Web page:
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No, Mark Almond is not one of the Allman Brothers, but is in fact two
individuals, Jon Mark, left, and Johnny Almond, who make up the
Mark Almond Band. Sponsored by the Carolina Union, Mark and Almond
will perform at 8 p.m. on Sept. 28 at Memorial Hall. General admission is $3.
The two have a common musical interest in blues which was first realized in
John Mayall's "Turning Point" group. Mark has worked closely with
Marianne Faithful and the Rolling Stones. Johnny Almond has won an
impressive reputation as a multifaceted-session musician. His saxophone
work spiced the recordings of nearly every major English band of the period.
The duo blend their unique talents, incorporating a special blend of jazz
sounds with pop overtones.
Wednesday, Sept. 28
8:00 Memorial Hall
Today & Tomorrow 2:00 p.m.
2nd Floor Lounge, Union FREE
"My two years in
the White House"
Tues. Sept. 27
8:00 Memorial Hall
Tickets now on sale for
Oct. 15 8:00 p.m.
Students General Public
Oct.. 2, 3, 4
Oct 19 &
j 8:00 p.m. ,"v.
i Memorial M-i
Tickets $1.50 Union Desk
or by Broadway
on Tour Season Ticket.
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JERUSALEM Israel, softening its
stance on the structure and composition of
Arab representation at a renewed Geneva
Middle East peace conference, Sunday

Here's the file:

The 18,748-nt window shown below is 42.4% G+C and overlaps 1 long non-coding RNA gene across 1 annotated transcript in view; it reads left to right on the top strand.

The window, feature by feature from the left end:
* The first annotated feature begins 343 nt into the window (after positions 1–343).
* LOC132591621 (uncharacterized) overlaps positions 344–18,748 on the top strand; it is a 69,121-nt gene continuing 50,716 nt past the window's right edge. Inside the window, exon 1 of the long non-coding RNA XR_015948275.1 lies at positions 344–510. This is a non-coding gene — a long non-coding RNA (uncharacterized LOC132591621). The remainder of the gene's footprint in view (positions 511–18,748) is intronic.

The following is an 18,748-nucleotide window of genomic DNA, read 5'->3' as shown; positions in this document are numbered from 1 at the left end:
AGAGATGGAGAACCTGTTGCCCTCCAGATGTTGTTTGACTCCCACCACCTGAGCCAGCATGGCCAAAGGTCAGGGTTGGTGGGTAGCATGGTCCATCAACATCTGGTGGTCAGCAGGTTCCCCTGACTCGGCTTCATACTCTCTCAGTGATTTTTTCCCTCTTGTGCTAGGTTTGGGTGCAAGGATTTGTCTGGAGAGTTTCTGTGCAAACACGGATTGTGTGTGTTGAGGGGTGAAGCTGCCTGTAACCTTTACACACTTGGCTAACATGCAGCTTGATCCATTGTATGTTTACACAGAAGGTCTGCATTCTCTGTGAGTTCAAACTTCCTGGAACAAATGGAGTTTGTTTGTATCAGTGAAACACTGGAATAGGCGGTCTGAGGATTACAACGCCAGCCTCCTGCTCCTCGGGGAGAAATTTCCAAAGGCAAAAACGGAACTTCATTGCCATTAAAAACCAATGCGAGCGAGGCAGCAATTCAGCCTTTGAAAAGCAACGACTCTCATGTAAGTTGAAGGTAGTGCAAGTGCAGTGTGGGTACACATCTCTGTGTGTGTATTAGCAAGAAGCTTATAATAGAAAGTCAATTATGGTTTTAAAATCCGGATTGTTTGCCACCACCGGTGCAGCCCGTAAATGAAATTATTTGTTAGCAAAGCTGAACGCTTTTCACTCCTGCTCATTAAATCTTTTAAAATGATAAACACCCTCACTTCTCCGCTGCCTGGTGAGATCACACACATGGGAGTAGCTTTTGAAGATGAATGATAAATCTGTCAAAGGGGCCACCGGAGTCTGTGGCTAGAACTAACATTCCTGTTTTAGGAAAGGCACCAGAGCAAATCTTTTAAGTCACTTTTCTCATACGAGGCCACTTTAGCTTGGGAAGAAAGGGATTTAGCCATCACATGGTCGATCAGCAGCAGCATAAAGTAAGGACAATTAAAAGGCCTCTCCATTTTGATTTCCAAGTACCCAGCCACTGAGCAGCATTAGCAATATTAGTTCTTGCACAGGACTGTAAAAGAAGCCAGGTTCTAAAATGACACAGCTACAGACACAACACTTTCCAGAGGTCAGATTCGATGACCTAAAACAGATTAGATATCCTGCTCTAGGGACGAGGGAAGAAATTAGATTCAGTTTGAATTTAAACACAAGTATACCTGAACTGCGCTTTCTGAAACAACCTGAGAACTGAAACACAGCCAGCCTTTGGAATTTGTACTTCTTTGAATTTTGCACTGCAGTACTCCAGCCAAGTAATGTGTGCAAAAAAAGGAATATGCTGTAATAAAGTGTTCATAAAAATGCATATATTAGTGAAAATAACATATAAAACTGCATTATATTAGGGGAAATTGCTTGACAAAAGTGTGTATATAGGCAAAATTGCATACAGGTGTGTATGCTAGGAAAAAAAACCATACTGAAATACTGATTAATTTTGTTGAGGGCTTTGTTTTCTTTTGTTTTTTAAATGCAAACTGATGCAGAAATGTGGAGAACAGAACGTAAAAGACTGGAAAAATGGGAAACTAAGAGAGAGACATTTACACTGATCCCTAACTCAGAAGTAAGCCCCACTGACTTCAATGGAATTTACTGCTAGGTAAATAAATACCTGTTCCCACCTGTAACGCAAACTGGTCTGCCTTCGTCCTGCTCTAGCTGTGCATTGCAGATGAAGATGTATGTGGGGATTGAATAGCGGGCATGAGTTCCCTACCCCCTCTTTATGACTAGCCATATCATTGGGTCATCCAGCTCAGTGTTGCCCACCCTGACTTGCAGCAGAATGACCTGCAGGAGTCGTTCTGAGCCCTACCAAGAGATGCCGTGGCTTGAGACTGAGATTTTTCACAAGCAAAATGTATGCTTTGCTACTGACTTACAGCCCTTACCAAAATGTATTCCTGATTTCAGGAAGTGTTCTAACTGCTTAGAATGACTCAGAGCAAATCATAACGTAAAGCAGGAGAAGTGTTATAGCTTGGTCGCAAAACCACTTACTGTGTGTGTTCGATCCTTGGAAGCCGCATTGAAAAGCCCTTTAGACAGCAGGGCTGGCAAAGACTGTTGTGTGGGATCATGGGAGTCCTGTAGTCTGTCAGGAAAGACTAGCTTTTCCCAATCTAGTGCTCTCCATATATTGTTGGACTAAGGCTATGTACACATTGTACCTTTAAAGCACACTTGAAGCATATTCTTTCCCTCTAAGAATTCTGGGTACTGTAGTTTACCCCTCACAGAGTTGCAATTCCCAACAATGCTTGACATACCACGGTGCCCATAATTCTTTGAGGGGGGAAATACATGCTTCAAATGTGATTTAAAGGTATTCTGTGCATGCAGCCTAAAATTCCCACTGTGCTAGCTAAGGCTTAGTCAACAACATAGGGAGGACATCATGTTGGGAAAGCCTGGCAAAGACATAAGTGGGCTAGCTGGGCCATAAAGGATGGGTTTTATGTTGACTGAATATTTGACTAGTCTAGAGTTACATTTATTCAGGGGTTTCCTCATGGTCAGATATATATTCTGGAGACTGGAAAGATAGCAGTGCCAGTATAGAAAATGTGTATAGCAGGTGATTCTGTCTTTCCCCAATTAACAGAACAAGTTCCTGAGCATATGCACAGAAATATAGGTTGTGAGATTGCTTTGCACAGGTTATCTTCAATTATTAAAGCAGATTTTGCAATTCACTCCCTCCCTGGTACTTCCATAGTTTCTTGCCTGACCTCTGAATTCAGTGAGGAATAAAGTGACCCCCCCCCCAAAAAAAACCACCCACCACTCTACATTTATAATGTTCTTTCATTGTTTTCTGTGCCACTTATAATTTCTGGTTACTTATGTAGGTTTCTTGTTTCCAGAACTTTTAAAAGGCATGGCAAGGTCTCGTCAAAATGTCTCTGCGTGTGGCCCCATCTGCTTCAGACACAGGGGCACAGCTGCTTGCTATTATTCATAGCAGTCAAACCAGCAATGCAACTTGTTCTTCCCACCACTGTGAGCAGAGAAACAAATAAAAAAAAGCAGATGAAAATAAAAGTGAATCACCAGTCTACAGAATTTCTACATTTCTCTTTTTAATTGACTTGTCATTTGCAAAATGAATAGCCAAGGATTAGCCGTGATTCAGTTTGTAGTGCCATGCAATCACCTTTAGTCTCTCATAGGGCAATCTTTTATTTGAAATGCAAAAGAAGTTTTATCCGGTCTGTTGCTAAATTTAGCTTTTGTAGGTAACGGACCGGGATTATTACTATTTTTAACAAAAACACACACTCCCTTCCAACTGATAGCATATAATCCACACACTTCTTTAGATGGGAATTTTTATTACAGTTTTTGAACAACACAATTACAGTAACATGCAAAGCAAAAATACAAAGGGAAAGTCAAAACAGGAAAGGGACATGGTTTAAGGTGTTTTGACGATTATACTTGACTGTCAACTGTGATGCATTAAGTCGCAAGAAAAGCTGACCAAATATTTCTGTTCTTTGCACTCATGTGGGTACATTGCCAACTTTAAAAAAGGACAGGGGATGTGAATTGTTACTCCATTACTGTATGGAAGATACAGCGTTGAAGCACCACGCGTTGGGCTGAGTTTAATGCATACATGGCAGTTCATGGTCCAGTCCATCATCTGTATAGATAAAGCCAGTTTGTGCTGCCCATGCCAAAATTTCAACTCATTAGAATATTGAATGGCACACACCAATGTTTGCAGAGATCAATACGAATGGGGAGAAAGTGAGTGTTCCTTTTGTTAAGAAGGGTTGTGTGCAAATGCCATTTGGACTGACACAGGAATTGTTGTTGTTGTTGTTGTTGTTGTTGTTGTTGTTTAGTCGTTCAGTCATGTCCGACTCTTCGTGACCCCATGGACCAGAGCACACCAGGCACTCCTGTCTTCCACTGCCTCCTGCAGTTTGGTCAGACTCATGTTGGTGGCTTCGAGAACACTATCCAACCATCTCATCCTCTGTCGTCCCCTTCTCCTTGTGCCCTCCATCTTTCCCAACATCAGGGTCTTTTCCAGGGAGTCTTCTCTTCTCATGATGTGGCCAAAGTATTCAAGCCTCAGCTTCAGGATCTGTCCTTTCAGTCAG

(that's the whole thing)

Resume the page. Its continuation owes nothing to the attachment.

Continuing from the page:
accepted a U.S. proposal to reconvene the
There was no immediate response from
any Arab countries to the Israeli decision.
The U.S. proposal, considered face saving
for both Israel and the Arabs, provides for a
unified Arab delegation at the opening
session of the talks and participation by the
Palestinians so long as they are not known
members of the Palestine Liberation
Although the government of Prime
Minister Menahem Begin bowed to the
American initiative, it insisted it would not
negotiate with the Palestinians separately
only if they were " part of a Jordanian
Acceptance of the U.S. proposal marked a
turnabout in Israeli policy because the Begin
government previously opposed a unified
Arab delegation in favor of negotiating with
Egypt, Syria and Jordan separately and
refused to sit with the Pl.O.
. Palestinian guerrillas and Christian
rightists battling in the mountains near the
Israeli border said Sunday they had agreed
on a cease-fire arranged by the United
States. Israel admitted its troops crossed the
border and said the guerrillas rocketed a
Jewish frontier town.
The guerrillas, who earlier in the day killed
a number of Christian civilians with a
barrage of mortar shells fired from their
stronghold in a 12th-century Crusader
castle, announced. "Palestinian forces
orders from the leadership."
A salvo of the Palestinians' Soviet-made
Katyusha rockets slammed into the Israeli
coastal town of Nahariya after the deadline,